Whoever wishes to serve the former must hate the latter.
Page 8
24 People in general think that philology is at an end--while I believe that it has not yet begun.
Page 9
THE PREFERENCE FOR ANTIQUITY 27 If a man approves of the investigation of the past he will also approve and even praise the fact--and will above all easily understand it--that there are scholars who are exclusively occupied with the investigation of Greek and Roman antiquity: but that these scholars are at the same time the teachers of the children of the nobility and gentry is not equally easy of comprehension--here lies a problem.
Page 11
The fact actually is that the foundations of this preference are being removed one by one, and if this is not remarked by philologists themselves, it is certainly being remarked as much as it can possibly be by people outside their circle.
Page 12
Perhaps the case will not be always so--It would be much more natural _per se_ if our children were instructed in the elements of geography, natural science, political economy, and sociology, if they were gradually led to a consideration of life itself, and if finally, but much later, the most noteworthy events of the past were brought to their knowledge.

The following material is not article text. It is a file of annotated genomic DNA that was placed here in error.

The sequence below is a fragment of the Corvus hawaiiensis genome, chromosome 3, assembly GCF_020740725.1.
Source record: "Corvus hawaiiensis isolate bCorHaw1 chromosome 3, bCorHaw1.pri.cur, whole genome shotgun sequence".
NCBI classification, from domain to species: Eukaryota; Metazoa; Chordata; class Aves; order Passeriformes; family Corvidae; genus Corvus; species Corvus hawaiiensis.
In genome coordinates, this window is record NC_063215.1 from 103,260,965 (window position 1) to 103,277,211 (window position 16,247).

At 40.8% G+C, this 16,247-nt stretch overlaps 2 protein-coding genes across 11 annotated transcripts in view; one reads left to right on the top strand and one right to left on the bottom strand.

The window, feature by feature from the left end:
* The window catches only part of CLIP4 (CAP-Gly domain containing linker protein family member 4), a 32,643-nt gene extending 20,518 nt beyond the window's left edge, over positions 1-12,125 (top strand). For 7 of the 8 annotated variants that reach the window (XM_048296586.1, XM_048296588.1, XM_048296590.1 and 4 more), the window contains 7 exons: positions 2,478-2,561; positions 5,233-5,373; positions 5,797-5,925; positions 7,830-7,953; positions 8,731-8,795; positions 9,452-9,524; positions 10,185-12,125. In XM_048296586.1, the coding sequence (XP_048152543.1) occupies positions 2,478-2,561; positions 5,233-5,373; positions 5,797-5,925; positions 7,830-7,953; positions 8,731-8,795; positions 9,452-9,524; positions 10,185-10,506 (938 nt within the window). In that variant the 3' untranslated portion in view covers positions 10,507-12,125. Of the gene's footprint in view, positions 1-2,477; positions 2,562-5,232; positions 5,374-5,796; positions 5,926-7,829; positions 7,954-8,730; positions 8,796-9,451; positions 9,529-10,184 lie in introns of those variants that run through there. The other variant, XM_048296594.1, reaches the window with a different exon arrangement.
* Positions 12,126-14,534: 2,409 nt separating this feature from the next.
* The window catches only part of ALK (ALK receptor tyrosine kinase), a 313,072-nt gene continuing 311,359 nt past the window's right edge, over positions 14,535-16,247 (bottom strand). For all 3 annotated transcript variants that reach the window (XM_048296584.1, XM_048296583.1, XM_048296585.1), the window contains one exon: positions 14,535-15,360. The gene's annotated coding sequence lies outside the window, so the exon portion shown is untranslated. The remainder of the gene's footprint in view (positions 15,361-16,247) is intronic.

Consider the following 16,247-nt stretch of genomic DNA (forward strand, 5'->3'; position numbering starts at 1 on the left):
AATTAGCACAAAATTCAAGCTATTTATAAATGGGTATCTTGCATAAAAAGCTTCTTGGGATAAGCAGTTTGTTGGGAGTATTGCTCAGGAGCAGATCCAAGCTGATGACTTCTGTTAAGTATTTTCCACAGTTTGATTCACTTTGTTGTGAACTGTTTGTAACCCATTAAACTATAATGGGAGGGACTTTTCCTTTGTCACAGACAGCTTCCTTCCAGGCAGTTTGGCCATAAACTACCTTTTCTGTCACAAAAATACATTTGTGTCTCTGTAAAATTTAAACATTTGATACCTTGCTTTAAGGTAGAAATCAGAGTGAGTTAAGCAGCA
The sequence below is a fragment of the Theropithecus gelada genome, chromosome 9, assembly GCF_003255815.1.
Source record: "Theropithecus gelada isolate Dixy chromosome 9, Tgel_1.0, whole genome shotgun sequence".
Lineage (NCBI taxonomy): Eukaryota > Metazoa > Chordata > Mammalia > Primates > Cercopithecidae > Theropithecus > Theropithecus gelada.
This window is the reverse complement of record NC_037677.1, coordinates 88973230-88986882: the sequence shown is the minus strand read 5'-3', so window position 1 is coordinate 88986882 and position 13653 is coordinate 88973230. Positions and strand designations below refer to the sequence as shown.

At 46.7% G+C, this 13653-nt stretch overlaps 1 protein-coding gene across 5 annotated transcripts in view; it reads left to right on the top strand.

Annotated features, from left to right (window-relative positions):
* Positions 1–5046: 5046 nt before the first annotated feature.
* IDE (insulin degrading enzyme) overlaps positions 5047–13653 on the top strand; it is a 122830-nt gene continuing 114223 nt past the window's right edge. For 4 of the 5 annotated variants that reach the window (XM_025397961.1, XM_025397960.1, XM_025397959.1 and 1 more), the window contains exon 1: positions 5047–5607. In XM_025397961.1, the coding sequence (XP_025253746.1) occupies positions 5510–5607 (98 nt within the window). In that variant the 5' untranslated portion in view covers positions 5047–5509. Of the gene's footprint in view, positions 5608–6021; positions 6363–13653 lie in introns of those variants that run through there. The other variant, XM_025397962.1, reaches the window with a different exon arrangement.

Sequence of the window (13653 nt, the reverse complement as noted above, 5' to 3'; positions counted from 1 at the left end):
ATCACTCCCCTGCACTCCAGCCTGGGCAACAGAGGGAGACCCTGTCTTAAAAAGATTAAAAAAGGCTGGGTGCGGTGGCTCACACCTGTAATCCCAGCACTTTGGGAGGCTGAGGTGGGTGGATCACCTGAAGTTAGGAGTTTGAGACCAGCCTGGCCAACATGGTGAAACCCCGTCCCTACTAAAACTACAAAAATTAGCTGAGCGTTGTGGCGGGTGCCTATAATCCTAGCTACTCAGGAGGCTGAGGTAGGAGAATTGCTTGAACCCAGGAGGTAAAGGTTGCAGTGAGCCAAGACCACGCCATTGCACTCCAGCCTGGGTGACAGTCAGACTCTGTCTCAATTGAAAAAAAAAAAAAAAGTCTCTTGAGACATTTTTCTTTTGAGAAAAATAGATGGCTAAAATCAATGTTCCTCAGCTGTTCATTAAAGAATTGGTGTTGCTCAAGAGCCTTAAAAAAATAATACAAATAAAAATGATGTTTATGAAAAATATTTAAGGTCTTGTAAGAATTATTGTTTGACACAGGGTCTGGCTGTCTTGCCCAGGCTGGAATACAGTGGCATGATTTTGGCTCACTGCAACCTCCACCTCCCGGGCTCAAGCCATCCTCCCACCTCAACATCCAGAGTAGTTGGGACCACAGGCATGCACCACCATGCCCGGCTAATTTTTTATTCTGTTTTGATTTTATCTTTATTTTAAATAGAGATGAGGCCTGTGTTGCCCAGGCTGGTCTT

Page 13
seek to acquire merely by means of a detailed plan of study--a plan which, corresponding to the more advanced knowledge of the age, has entirely changed.
Page 14
begun earlier than order and peacefulness in the outward life of the people (enlightenment).
Page 17
educational system of a period is condemned, a heavy censure on philologists is thereby implied: either, as the consequence of their wrong-headed view, they insist on giving bad education in the belief that it is good; or they do not wish to give this bad education, but are unable to carry the day in favour of education which they recognise to be better.
Page 25
103 Selected points from antiquity: the power, fire, and swing of the feeling the ancients had for music (through the first Pythian Ode), purity in their historical sense, gratitude for the blessings of culture, the fire and corn feasts.
Page 28
On the whole, however, their state is merely a caricature of the polls, a corruption of Hellas.
Page 31
The hero-myth became pan-Hellenic: a poet must have had a hand in that! 142 How _realistic_ the Greeks were even in the domain of pure inventions! They poetised reality, not yearning to lift themselves out of it.
Page 36
Finally, that we would much rather live in the present age than in any other is due to science, and certainly no other race in the history of mankind has had such a wide choice of noble enjoyments as ours--even if our race has not the palate and stomach to experience a great deal of joy.
Page 37
Now all these bases, the mythical and the politico-social, have changed; our alleged culture has no stability, because it has been erected upon insecure conditions and opinions which are even now almost ready to collapse.
Page 39
A _pure_ knowledge of antiquity is now possible, but perhaps also a more ineffective and weaker knowledge.
Page 40
This lies far off; and only the rapid man attains it and rejoices.
Page 41
There is no "Providence" for genius; it is only for the ordinary run of people and their wants that such a thing exists: they find their satisfaction, and later on their justification.